I did not believe everything Sister told me. I knew she hated those women and she hated Madame, too, although she gave her ten pounds a day. That was a lot of money, 300 per month. I said she should be happy and grateful but she believed it wasn’t fair; she worked hard all day and Father took the money in the end to smoke hashish. She said one day she would have her own salon and it would be bigger and cleaner that Madame’s. I still don’t know why she hated Madame so much. She hated the women Mother worked for, too. She went to help Mother before she got the salon job. Then there was an “accident” and mother swore she would never take her to any of the houses again. Mother heated a spoon and burned Sister’s thigh. I didn’t see it happen; I was with other kids watching a burial nearby, waiting for the traditional alms to be distributed by the dead man’s family, when I heard her scream. I ran to see what was wrong and missed the handouts. When I came in Mother was crying; she swore to burn Sister’s face next time if she took anything that did not belong to her. The next morning, Mother returned the ring to the woman she worked for and apologized. But she was kicked out for good. The woman said we were a family of thieves. When Mother came home without money that day, Father beat her. He said he would kill us all if she did not bring money for his smoke every day. Since I slept by Mother’s feet, I heard her cry most of the night. I stroked her feet and she stopped crying. She said Allah would help her because of me. She said I was as pure as cotton and that Allah would never forget us. Mother prayed five times a day, in the morning before she left and four other times when she returned in the evening. She said the women did not allow her to pray. They thought she just wanted to have a break from work. I prayed with her when there was enough water to cleanse ourselves before prayers. She said I couldn’t pray without being tahara(pure).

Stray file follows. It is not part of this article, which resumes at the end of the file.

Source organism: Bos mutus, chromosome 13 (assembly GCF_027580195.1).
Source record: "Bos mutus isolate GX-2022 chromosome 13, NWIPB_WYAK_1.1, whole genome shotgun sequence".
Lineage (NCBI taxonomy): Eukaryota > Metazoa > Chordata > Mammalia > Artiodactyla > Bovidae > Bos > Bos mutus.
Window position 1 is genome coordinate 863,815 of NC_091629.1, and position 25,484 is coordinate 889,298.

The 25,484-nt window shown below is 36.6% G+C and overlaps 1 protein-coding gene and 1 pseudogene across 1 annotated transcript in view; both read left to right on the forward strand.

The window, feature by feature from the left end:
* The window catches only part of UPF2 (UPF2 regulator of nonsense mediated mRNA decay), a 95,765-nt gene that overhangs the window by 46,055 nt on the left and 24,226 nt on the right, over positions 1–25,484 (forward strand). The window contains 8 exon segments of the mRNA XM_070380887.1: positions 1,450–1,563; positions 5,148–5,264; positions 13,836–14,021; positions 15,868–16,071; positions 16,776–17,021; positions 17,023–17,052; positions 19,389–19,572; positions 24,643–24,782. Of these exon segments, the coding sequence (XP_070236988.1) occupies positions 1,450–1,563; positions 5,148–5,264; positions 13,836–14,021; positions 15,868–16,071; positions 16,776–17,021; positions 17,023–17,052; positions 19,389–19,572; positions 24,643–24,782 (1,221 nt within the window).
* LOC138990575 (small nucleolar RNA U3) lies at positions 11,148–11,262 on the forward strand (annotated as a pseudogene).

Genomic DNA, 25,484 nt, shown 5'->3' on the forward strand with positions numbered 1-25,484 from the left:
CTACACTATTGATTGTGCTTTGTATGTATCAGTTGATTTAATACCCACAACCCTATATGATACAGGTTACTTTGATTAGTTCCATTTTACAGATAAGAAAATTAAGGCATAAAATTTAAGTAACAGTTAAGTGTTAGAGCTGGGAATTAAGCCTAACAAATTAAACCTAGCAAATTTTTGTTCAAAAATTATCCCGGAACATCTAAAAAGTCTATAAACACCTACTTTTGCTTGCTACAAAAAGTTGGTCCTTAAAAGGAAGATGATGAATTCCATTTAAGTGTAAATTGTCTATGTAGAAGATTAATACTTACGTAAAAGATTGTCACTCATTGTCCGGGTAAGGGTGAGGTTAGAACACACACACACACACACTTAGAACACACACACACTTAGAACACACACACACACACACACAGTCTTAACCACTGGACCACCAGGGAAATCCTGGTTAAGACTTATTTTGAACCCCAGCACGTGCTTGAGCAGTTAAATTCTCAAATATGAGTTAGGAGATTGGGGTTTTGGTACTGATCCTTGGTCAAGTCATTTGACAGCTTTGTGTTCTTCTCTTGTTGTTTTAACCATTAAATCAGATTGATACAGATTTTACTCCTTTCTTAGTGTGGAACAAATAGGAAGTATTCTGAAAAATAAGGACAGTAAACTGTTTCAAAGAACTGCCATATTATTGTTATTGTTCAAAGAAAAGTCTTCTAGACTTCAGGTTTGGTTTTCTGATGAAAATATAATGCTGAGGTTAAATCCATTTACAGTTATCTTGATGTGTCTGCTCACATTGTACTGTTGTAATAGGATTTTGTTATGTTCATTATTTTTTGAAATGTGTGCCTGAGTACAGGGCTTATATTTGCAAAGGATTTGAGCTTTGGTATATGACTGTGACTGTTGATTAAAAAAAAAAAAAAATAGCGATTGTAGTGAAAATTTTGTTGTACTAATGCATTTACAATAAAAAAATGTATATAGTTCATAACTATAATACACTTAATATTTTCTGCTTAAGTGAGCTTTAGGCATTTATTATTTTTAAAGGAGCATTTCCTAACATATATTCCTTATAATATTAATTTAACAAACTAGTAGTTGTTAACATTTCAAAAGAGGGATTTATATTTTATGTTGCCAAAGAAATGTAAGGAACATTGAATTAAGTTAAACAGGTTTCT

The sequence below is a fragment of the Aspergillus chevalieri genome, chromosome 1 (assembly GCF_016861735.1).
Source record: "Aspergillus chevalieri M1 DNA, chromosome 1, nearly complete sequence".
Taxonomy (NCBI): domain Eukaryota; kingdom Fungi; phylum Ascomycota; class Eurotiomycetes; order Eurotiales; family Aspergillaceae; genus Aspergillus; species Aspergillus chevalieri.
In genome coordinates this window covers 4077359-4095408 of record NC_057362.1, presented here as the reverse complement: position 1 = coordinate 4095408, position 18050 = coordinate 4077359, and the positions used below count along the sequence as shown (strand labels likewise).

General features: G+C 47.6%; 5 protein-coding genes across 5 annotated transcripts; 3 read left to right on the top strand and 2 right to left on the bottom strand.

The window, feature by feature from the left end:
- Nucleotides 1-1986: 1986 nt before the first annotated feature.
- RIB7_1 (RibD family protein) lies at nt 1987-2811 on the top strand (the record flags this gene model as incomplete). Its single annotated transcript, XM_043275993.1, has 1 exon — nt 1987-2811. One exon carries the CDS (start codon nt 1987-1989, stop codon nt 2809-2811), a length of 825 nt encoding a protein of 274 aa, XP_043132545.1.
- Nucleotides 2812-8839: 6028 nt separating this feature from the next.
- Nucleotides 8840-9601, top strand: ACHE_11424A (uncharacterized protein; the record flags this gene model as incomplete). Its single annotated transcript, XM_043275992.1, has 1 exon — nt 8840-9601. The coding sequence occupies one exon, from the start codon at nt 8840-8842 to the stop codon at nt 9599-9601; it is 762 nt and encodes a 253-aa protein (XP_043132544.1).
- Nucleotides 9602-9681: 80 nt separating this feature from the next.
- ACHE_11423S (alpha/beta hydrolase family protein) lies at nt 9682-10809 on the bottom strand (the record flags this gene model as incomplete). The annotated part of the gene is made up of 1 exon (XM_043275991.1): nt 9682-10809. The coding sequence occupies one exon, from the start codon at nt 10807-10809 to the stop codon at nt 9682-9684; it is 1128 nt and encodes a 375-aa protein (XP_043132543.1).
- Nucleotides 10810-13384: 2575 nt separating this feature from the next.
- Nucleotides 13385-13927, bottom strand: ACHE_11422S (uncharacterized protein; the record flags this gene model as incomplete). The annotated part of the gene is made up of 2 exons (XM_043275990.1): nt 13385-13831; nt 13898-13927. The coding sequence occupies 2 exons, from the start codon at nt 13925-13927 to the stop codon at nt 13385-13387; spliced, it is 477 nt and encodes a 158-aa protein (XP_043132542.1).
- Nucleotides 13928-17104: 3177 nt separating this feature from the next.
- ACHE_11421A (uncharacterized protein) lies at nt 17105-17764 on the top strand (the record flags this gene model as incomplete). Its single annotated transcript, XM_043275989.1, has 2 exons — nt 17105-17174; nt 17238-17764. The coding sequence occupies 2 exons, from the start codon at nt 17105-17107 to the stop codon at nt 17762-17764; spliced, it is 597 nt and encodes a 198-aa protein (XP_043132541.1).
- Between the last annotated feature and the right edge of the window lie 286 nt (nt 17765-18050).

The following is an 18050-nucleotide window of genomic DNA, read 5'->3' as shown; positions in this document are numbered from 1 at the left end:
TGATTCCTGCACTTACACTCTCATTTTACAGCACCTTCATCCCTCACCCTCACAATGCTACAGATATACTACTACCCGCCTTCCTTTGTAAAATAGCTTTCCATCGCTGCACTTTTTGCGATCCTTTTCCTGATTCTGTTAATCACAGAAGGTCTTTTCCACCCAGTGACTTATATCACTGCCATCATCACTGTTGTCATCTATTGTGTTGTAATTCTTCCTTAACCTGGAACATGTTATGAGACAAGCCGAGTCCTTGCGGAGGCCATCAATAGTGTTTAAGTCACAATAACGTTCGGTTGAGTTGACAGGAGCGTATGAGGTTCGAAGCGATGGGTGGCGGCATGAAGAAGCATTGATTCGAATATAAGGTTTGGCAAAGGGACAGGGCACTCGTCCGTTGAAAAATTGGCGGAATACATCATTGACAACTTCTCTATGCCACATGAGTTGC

Snip, snip, snip.
Sister divided my hair into four parts and fastened each with a big pin that Madame used for her best customers. She saw the girls do this every day and had learned to do it, too. She said I had to close my eyes while she worked. I wanted to see myself in the mirror and learn how to cut hair as well, but she said she wanted to surprise me with the style that Madame’s daughter had. She said I was more beautiful than all the women who came here, and that I must find a wealthy man to marry me when my period started. She wished she was as beautiful as me. She looked just like our father: she had his dark coloring and his thick curly hair, so she used a headscarf to cover it.
“Open your eyes and look!” Sister said proudly.
I wanted to cry; my stomach churned as it did when I was hungry. I swallowed hard as if that would stop the tears or make me feel full. I was not hungry; Sister had bought me foul (fava beans) and falafel on our way. The sight of my hair scattered on the floor made me feel dizzy; the sight of customers’ hair lying on the floor still does, every day, whenever I give them haircuts; every single day I feel the same as I did on that day. I still have an urge to scratch my hand and I cannot help touching the back of my head, as I did that day on my badly shaven head.